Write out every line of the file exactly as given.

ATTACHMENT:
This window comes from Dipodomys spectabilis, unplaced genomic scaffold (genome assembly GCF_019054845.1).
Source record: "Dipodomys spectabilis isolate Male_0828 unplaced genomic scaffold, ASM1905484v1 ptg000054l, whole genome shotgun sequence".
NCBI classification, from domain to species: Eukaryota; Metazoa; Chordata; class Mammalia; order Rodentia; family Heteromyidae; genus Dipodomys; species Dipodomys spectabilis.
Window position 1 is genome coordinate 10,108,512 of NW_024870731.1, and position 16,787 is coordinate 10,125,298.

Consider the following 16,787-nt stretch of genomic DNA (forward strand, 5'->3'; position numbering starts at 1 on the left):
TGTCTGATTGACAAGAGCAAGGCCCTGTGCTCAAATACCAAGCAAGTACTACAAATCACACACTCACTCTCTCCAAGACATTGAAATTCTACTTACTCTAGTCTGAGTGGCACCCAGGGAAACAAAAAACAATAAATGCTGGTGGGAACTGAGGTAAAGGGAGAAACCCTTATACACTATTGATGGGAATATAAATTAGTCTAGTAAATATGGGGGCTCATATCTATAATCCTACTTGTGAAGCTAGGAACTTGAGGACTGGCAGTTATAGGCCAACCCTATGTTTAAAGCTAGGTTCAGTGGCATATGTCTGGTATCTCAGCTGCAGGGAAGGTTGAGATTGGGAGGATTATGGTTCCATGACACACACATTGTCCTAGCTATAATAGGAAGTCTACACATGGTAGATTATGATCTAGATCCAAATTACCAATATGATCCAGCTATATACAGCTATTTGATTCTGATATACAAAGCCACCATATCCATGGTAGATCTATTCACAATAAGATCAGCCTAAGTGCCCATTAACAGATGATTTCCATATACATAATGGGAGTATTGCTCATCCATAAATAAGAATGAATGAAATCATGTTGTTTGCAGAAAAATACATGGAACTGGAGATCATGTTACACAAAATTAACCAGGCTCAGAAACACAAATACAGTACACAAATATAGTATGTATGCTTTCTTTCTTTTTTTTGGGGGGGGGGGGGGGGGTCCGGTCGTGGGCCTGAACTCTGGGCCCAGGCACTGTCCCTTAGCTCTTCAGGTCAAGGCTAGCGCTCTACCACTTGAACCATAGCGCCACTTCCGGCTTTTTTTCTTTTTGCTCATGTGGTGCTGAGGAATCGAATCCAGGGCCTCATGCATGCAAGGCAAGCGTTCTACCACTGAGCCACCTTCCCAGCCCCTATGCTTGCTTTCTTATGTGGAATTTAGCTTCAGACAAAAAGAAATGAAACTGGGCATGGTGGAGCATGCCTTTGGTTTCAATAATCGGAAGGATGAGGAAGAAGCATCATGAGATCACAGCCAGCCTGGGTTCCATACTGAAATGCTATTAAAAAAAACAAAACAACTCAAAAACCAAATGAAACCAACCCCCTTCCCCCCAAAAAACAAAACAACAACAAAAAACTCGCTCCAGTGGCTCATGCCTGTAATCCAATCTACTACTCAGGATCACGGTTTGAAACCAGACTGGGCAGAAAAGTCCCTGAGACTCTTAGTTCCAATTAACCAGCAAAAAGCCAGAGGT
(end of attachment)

This window comes from Dipodomys spectabilis, unplaced genomic scaffold (genome assembly GCF_019054845.1).
Source record: "Dipodomys spectabilis isolate Male_0828 unplaced genomic scaffold, ASM1905484v1 ptg000054l, whole genome shotgun sequence".
NCBI classification, from domain to species: Eukaryota; Metazoa; Chordata; class Mammalia; order Rodentia; family Heteromyidae; genus Dipodomys; species Dipodomys spectabilis.
Window position 1 is genome coordinate 10,108,512 of NW_024870731.1, and position 16,787 is coordinate 10,125,298.

Consider the following 16,787-nt stretch of genomic DNA (forward strand, 5'->3'; position numbering starts at 1 on the left):
TGTCTGATTGACAAGAGCAAGGCCCTGTGCTCAAATACCAAGCAAGTACTACAAATCACACACTCACTCTCTCCAAGACATTGAAATTCTACTTACTCTAGTCTGAGTGGCACCCAGGGAAACAAAAAACAATAAATGCTGGTGGGAACTGAGGTAAAGGGAGAAACCCTTATACACTATTGATGGGAATATAAATTAGTCTAGTAAATATGGGGGCTCATATCTATAATCCTACTTGTGAAGCTAGGAACTTGAGGACTGGCAGTTATAGGCCAACCCTATGTTTAAAGCTAGGTTCAGTGGCATATGTCTGGTATCTCAGCTGCAGGGAAGGTTGAGATTGGGAGGATTATGGTTCCATGACACACACATTGTCCTAGCTATAATAGGAAGTCTACACATGGTAGATTATGATCTAGATCCAAATTACCAATATGATCCAGCTATATACAGCTATTTGATTCTGATATACAAAGCCACCATATCCATGGTAGATCTATTCACAATAAGATCAGCCTAAGTGCCCATTAACAGATGATTTCCATATACATAATGGGAGTATTGCTCATCCATAAATAAGAATGAATGAAATCATGTTGTTTGCAGAAAAATACATGGAACTGGAGATCATGTTACACAAAATTAACCAGGCTCAGAAACACAAATACAGTACACAAATATAGTATGTATGCTTTCTTTCTTTTTTTTGGGGGGGGGGGGGGGGGTCCGGTCGTGGGCCTGAACTCTGGGCCCAGGCACTGTCCCTTAGCTCTTCAGGTCAAGGCTAGCGCTCTACCACTTGAACCATAGCGCCACTTCCGGCTTTTTTTCTTTTTGCTCATGTGGTGCTGAGGAATCGAATCCAGGGCCTCATGCATGCAAGGCAAGCGTTCTACCACTGAGCCACCTTCCCAGCCCCTATGCTTGCTTTCTTATGTGGAATTTAGCTTCAGACAAAAAGAAATGAAACTGGGCATGGTGGAGCATGCCTTTGGTTTCAATAATCGGAAGGATGAGGAAGAAGCATCATGAGATCACAGCCAGCCTGGGTTCCATACTGAAATGCTATTAAAAAAAACAAAACAACTCAAAAACCAAATGAAACCAACCCCCTTCCCCCCAAAAAACAAAACAACAACAAAAAACTCGCTCCAGTGGCTCATGCCTGTAATCCAATCTACTACTCAGGATCACGGTTTGAAACCAGACTGGGCAGAAAAGTCCCTGAGACTCTTAGTTCCAATTAACCAGCAAAAAGCCAGAGGT